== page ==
In a newly published article, ‘Underemployment, overemployment and deterioration of mental health: the role of job rewards.’, in International Archives of Occupational and Environmental Health, Deborah De Moortel, Nico Dragano, Christophe Vanroelen and Morten Wahrendorf investigate the association between overemployment or underemployment on mental health.
Working more (overemployment) or less (underemployment) than preferred has been associated with poor mental health in cross-sectional studies, but longitudinal evidence is scarce. We investigate whether under- and overemployment is associated with 2-year changes of mental health and whether associations vary by job rewards (i.e. high earnings, job security, promotion prospects and occupational prestige).
We used two waves of the German Socio-Economic Panel (GSOEP), with information on mental health collected in 2006 and 2008. Workers in paid employment (3266 men and 3139 women) who did not change jobs between 2006 and 2008, aged 20–60 years were selected. Under- and overemployment was assessed using the discrepancy between the actual and preferred working hours. Mental health was assessed using the Mental Component Summary (MCS) score, a subscale from the Short Form 12 Health Survey. Questions on rewards at work were added and divided into tertiles. Conditional change models were estimated to predict change in MCS.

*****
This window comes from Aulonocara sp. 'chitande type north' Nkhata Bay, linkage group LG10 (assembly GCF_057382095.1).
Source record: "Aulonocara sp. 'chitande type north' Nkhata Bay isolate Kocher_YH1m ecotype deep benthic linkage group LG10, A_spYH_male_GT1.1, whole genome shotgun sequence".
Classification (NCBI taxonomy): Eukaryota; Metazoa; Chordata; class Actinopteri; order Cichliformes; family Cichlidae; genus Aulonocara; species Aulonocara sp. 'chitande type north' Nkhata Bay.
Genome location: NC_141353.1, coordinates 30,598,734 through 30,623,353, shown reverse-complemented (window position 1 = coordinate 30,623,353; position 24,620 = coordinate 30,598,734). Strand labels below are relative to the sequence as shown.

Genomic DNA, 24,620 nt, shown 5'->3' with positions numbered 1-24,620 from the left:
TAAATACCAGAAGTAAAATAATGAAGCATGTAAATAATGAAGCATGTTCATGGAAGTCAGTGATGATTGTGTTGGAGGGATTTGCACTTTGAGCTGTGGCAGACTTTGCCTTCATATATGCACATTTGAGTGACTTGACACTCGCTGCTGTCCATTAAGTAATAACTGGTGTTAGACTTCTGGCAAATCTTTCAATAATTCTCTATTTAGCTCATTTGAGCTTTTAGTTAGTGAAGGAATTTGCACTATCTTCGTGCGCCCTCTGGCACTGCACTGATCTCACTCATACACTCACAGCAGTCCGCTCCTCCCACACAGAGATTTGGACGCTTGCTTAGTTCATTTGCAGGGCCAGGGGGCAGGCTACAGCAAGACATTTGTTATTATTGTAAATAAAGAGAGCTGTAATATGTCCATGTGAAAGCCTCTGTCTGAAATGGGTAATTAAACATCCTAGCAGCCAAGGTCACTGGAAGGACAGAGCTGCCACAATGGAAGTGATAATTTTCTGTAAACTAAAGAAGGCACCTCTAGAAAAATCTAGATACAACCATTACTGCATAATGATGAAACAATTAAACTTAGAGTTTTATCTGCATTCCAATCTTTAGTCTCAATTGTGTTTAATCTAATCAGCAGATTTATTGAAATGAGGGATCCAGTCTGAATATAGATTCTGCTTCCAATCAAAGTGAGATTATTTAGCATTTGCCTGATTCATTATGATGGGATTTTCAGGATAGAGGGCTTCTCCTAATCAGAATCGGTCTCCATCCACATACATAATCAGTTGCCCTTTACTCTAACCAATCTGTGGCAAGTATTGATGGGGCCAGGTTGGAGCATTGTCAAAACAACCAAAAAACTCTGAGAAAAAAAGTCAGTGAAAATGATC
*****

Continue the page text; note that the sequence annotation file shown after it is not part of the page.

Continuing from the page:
Findings indicate that overemployment and low reward at work (for men and women) were linked to a reduction in mental health. Underemployment was not related to a reduction in mental health. Albeit associations between under-/overemployment and mental health slightly differed across levels of reward, interactions did not reach statistical significance.
Our findings demonstrate that overemployment was related to negative mental health change, and that this relationship held true both for people with high and with low reward at work.